Even in a virtual setting, such a gathering helps show and make manifest the reality of the team. Although we cannot gather in large groups or masses, a virtual presence can be important for reinforcing the reality of the group. Such meetings are of course crucial for conveying updates and announcements, and allowing the cycle of feedback from and among team members. This is also the place to raise shared concerns and celebrate milestones and successes.
Strategy #3: Care Calls
According to Bill O’Brien, Care Calls create a sense of psychological safety, which is critical for high-performing teams.
This meeting fosters a safe, confidential space where team members feel heard and supported. This enables people to know that their feelings during a crisis or challenge — even the challenge of working from home — are normal, appropriate, and allowed. This also cultivates empathy and deeper connection between leaders and their team members.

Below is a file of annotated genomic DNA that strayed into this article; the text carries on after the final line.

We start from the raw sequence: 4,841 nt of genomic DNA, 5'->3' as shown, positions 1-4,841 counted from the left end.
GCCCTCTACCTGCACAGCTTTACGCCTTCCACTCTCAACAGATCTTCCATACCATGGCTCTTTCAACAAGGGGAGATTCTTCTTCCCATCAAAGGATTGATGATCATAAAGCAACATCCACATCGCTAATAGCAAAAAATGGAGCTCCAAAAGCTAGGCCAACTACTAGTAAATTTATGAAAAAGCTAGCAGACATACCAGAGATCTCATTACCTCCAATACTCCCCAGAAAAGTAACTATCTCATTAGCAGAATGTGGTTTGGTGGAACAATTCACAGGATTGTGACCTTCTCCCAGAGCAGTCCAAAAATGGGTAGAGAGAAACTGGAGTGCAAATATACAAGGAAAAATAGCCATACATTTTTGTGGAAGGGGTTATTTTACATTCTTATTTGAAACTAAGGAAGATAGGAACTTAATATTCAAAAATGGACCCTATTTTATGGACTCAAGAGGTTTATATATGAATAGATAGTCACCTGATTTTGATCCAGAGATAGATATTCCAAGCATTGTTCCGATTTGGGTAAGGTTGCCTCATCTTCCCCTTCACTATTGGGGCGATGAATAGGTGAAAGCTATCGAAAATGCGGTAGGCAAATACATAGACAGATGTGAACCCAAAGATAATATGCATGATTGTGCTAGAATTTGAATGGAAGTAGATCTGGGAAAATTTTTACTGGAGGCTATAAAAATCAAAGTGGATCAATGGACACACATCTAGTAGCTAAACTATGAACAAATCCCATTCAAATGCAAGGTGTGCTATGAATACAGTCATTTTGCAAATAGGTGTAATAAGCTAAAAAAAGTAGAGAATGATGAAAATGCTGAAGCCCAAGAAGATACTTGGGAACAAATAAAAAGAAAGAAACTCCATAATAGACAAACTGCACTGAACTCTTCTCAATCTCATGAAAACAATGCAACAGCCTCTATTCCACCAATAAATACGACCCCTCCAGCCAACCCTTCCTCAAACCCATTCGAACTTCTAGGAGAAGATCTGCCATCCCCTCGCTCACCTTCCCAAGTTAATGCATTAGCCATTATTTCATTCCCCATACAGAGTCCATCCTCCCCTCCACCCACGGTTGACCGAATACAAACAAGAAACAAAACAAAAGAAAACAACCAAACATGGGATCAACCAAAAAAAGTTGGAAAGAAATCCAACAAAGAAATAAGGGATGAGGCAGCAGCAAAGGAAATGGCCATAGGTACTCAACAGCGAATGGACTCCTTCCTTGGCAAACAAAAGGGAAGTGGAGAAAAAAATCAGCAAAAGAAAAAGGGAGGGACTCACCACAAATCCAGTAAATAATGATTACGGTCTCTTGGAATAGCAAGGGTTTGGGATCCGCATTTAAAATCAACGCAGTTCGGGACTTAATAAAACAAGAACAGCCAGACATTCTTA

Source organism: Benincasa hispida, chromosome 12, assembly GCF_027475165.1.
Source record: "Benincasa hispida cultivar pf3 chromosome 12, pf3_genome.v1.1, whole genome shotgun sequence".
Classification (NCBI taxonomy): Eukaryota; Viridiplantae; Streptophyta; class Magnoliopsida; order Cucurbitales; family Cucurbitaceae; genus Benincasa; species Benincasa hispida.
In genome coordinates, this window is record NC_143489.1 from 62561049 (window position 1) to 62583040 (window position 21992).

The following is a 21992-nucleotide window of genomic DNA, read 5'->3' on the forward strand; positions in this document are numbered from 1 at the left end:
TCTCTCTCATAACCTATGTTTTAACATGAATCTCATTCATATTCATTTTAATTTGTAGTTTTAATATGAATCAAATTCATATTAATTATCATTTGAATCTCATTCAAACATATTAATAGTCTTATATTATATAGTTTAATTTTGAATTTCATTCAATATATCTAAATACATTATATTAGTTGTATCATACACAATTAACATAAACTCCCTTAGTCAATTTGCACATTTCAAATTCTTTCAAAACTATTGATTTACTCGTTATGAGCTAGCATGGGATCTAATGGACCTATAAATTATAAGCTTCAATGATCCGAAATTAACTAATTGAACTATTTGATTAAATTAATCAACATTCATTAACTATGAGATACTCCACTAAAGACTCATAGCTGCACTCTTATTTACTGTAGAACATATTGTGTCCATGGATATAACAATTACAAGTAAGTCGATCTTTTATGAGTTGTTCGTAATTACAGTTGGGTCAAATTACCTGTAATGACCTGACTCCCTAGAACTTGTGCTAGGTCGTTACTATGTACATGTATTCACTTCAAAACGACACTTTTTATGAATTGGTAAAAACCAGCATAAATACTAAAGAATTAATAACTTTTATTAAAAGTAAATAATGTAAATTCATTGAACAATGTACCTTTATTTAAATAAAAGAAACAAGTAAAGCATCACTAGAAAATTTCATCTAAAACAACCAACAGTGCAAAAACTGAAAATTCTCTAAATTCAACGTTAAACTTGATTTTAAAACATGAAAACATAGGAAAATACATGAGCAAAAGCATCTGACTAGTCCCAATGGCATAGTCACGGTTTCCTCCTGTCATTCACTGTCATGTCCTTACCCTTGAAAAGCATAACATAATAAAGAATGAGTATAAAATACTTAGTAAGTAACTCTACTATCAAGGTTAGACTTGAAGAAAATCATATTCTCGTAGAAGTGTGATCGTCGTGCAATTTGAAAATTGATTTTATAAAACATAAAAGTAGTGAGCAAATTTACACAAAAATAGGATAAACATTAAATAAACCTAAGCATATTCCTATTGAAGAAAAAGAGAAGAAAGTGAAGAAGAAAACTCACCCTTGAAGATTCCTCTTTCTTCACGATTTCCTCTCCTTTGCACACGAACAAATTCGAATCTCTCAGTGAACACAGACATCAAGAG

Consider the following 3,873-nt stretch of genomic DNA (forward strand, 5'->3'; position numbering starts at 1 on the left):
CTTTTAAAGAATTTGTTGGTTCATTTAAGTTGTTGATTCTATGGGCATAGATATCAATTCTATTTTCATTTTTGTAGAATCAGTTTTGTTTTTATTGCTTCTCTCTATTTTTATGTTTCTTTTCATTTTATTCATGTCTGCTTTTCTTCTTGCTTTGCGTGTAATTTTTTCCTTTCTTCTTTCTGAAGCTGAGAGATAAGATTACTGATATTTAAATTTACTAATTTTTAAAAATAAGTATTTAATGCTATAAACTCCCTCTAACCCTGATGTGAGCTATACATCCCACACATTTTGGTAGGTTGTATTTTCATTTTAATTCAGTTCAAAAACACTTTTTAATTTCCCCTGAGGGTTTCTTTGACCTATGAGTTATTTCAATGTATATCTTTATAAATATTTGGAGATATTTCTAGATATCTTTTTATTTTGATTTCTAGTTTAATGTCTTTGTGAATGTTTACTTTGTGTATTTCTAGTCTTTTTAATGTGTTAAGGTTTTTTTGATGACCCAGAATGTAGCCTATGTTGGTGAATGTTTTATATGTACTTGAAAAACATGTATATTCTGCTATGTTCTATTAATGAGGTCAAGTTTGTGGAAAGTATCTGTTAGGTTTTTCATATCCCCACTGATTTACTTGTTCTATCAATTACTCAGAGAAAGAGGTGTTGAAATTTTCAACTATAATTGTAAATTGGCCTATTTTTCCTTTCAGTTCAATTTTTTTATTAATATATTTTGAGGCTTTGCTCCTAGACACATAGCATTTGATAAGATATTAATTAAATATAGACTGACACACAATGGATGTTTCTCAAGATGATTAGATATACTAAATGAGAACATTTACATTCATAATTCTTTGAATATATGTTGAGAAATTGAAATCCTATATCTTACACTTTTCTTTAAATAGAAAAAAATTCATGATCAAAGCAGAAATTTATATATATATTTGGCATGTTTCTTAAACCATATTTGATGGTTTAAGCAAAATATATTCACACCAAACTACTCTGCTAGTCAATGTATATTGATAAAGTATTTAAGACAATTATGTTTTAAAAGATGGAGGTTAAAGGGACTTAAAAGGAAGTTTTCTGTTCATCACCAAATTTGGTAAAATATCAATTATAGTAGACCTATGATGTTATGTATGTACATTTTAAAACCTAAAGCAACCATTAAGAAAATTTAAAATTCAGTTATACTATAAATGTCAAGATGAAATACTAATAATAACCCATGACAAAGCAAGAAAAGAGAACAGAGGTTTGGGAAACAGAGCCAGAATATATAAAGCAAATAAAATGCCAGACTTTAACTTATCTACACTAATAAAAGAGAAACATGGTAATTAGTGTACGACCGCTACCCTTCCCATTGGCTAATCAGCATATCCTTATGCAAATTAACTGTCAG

The purpose of the Care Call is to achieve understanding about where your people are at and how they are doing, and not about discussing work projects and progress—unless of course this is a point of anxiety that a team member wants to bring up. Effective Care Calls generate energy and momentum.
The simple act of listening to your people can often be what enables their courage to emerge and helps them face their challenges.
Strategy #4: Virtual Happy Hours and Casual Meetups
The lunchroom or break room at the office are not simply places to heat up food or grab coffee. They are essential spaces for employees to talk casually and connect in non-work ways. The same goes for after work happy hours, and even more so for company retreats that include bonding and sharing activities.